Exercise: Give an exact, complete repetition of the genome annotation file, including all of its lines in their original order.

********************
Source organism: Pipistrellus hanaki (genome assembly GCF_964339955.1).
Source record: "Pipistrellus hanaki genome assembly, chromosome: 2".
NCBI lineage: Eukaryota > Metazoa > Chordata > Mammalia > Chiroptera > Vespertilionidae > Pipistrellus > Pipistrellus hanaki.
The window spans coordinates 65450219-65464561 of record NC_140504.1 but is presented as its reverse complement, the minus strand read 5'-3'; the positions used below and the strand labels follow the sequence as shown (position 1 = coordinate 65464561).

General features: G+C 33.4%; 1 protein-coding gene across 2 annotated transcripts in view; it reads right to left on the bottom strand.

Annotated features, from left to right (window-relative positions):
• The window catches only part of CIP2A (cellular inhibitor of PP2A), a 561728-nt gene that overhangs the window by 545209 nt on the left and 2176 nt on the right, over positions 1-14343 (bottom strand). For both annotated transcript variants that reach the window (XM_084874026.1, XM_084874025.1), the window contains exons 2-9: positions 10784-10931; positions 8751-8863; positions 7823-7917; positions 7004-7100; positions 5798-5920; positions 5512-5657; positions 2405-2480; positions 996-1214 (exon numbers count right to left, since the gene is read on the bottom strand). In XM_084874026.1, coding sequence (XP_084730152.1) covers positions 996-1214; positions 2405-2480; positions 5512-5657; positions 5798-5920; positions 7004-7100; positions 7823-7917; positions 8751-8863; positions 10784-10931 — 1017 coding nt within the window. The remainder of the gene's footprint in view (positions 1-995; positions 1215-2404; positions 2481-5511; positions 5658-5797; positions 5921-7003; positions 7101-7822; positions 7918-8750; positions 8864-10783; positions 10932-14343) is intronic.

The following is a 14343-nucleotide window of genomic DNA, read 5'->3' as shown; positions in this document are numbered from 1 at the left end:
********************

Source organism: Pipistrellus hanaki (genome assembly GCF_964339955.1).
Source record: "Pipistrellus hanaki genome assembly, chromosome: 2".
NCBI lineage: Eukaryota > Metazoa > Chordata > Mammalia > Chiroptera > Vespertilionidae > Pipistrellus > Pipistrellus hanaki.
The window spans coordinates 65450219-65464561 of record NC_140504.1 but is presented as its reverse complement, the minus strand read 5'-3'; the positions used below and the strand labels follow the sequence as shown (position 1 = coordinate 65464561).

General features: G+C 33.4%; 1 protein-coding gene across 2 annotated transcripts in view; it reads right to left on the bottom strand.

Annotated features, from left to right (window-relative positions):
• The window catches only part of CIP2A (cellular inhibitor of PP2A), a 561728-nt gene that overhangs the window by 545209 nt on the left and 2176 nt on the right, over positions 1-14343 (bottom strand). For both annotated transcript variants that reach the window (XM_084874026.1, XM_084874025.1), the window contains exons 2-9: positions 10784-10931; positions 8751-8863; positions 7823-7917; positions 7004-7100; positions 5798-5920; positions 5512-5657; positions 2405-2480; positions 996-1214 (exon numbers count right to left, since the gene is read on the bottom strand). In XM_084874026.1, coding sequence (XP_084730152.1) covers positions 996-1214; positions 2405-2480; positions 5512-5657; positions 5798-5920; positions 7004-7100; positions 7823-7917; positions 8751-8863; positions 10784-10931 — 1017 coding nt within the window. The remainder of the gene's footprint in view (positions 1-995; positions 1215-2404; positions 2481-5511; positions 5658-5797; positions 5921-7003; positions 7101-7822; positions 7918-8750; positions 8864-10783; positions 10932-14343) is intronic.

The following is a 14343-nucleotide window of genomic DNA, read 5'->3' as shown; positions in this document are numbered from 1 at the left end: